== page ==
From the way the Walgreens system is described, it should be harder to fail a patient than help them: When a pharmacist or tech receives a notice of insurance denial due to a need for pre-authorization, they need only click a mouse button to automatically send a fax to the doctor’s office to secure sign-off. It seems no one did that for Yarushka Rivera, who depended on epilepsy medication to control the seizures that eventually killed her. Now the Massachusetts Supreme Judicial Court has decided her family can sue Walgreens for that failure.
Rivera’s family visited the pharmacy five times between her 19th birthday, when her insurer began requiring preauthorization, and her death four months later. Each time, they say, the pharmacy said they would notify the doctor. The court noted that the paperwork was just two pages long and would take less than 10 minutes to fill out.
It is, in fact, rarer for a patient to request pre-authorization directly than for a pharmacy to do so, according to Rivera’s doctor. Neither the patient and her family nor the pharmacy ever notified the doctor’s office of the need for pre-authorization in this case, her physician testified.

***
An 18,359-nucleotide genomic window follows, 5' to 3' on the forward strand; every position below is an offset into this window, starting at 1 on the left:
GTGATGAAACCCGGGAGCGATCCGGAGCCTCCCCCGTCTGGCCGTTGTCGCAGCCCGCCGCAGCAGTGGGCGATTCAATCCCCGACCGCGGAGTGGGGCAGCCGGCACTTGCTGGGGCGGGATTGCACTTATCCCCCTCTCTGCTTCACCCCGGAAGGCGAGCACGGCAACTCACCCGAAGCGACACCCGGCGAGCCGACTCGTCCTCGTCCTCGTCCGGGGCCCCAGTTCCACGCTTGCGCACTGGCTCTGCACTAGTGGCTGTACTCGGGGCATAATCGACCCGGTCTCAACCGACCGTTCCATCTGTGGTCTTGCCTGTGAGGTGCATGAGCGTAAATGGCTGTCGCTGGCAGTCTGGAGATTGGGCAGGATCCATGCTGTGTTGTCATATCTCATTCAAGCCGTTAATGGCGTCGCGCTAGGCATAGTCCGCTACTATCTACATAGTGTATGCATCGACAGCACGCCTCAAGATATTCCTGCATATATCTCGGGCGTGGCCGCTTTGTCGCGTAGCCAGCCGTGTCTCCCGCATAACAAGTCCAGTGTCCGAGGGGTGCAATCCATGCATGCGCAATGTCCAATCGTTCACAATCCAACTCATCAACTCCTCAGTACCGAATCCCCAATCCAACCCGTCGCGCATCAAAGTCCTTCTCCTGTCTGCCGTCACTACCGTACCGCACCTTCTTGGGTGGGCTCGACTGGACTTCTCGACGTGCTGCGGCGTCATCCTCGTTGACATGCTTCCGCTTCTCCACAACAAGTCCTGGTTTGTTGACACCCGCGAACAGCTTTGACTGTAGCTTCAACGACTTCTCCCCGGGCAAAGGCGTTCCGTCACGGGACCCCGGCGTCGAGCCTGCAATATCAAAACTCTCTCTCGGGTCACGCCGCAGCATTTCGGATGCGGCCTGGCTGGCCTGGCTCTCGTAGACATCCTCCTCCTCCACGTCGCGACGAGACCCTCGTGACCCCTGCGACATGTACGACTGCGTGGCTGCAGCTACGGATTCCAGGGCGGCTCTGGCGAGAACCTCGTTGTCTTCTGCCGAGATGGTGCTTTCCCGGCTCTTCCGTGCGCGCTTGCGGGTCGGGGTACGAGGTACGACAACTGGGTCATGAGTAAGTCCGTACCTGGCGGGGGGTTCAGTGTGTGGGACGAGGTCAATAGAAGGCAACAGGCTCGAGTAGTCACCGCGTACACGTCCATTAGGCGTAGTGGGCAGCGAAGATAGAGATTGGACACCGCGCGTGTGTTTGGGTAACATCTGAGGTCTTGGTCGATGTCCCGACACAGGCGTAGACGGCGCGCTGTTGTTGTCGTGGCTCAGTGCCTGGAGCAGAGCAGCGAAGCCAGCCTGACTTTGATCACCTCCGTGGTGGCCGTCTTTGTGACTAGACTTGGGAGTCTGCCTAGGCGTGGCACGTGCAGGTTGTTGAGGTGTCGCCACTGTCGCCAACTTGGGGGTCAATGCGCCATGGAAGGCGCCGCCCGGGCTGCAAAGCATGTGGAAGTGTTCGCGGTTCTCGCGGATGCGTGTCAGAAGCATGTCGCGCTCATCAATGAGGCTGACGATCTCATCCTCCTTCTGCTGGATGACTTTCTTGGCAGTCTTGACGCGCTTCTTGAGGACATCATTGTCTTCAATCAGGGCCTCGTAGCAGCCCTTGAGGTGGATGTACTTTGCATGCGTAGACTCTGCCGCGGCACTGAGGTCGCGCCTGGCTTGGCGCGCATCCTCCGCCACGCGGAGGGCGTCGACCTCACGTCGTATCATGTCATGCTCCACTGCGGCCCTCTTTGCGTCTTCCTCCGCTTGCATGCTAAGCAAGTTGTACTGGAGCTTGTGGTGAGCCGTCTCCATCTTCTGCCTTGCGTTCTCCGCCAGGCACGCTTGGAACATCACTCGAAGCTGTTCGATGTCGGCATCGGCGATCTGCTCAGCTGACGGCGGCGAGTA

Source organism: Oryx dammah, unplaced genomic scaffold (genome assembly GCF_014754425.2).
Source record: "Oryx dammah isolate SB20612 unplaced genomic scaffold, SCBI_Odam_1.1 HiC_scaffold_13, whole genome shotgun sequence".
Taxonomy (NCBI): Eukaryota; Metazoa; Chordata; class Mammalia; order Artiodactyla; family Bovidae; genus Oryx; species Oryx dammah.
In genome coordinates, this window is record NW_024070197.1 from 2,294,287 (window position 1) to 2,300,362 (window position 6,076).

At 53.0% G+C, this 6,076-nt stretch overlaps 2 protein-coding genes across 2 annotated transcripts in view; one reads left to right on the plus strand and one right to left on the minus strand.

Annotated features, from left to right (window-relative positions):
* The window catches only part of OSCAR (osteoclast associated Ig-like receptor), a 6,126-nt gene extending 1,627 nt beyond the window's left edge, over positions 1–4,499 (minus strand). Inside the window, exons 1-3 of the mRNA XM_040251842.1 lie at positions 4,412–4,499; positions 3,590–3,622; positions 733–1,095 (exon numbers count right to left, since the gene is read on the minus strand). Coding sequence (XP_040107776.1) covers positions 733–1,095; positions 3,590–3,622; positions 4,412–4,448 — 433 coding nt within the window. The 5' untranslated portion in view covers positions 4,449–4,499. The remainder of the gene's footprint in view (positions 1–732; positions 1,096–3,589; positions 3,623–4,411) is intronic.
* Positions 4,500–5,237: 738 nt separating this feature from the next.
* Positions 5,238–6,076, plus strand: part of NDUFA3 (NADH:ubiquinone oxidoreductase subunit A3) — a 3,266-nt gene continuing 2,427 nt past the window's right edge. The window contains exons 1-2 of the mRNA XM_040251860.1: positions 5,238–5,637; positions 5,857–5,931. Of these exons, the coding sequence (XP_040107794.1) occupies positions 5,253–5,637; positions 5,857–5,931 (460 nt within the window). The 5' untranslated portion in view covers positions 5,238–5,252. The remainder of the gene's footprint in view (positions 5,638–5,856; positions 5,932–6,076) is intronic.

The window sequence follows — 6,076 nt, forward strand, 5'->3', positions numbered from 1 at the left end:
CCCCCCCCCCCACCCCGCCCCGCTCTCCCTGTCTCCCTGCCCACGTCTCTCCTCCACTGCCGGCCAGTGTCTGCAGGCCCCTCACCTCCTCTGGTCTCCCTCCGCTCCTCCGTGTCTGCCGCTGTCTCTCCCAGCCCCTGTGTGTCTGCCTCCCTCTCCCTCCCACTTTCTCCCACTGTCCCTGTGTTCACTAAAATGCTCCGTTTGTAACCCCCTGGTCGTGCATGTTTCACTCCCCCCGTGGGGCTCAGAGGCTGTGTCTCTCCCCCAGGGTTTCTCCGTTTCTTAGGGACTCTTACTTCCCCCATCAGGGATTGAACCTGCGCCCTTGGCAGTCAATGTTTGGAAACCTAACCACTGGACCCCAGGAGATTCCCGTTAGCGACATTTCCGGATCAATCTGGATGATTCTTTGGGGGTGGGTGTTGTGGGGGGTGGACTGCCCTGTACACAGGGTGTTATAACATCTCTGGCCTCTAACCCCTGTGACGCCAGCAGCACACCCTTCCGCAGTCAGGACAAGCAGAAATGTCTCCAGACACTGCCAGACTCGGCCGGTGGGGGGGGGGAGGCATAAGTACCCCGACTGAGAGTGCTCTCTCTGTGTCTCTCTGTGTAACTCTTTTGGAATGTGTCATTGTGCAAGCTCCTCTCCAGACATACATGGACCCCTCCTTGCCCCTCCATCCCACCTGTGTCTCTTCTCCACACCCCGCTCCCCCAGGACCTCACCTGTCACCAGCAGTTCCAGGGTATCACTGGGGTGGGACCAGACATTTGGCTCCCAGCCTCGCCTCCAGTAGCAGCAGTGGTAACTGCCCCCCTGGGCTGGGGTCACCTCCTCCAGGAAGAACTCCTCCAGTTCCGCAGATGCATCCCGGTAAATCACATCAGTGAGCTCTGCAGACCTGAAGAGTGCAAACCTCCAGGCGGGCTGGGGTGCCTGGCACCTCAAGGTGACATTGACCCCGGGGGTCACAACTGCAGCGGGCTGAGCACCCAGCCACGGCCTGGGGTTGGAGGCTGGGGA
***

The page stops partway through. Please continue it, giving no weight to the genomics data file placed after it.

Three years after Rivera’s death, in 2012, her family filed suit: They claim that Walgreens had led them to think—five times—that the medication would be approved any day. Had they not, the family would have tried another pharmacy. Instead, they stuck with the pharmacy their doctor says never contacted them, presumably also believing that trying another pharmacy could confuse the process or start it all over again.
Since then, Walgreens has fought to quash the case on the grounds that it had no legal obligation to contact the physician. The lower court and appellate court agreed; the Supreme Court just decided they’re wrong. It’s standard procedure for the pharmacist to reach out to the doctor for authorization. Moreover, the court noted, the pharmacy and pharmacists have obvious roles beyond dispensing pills furthering patients’ well-being.
The result? Nearly ten years after her death and six years after filing suit, Rivera’s family finally gets to pursue justice for Yarushka.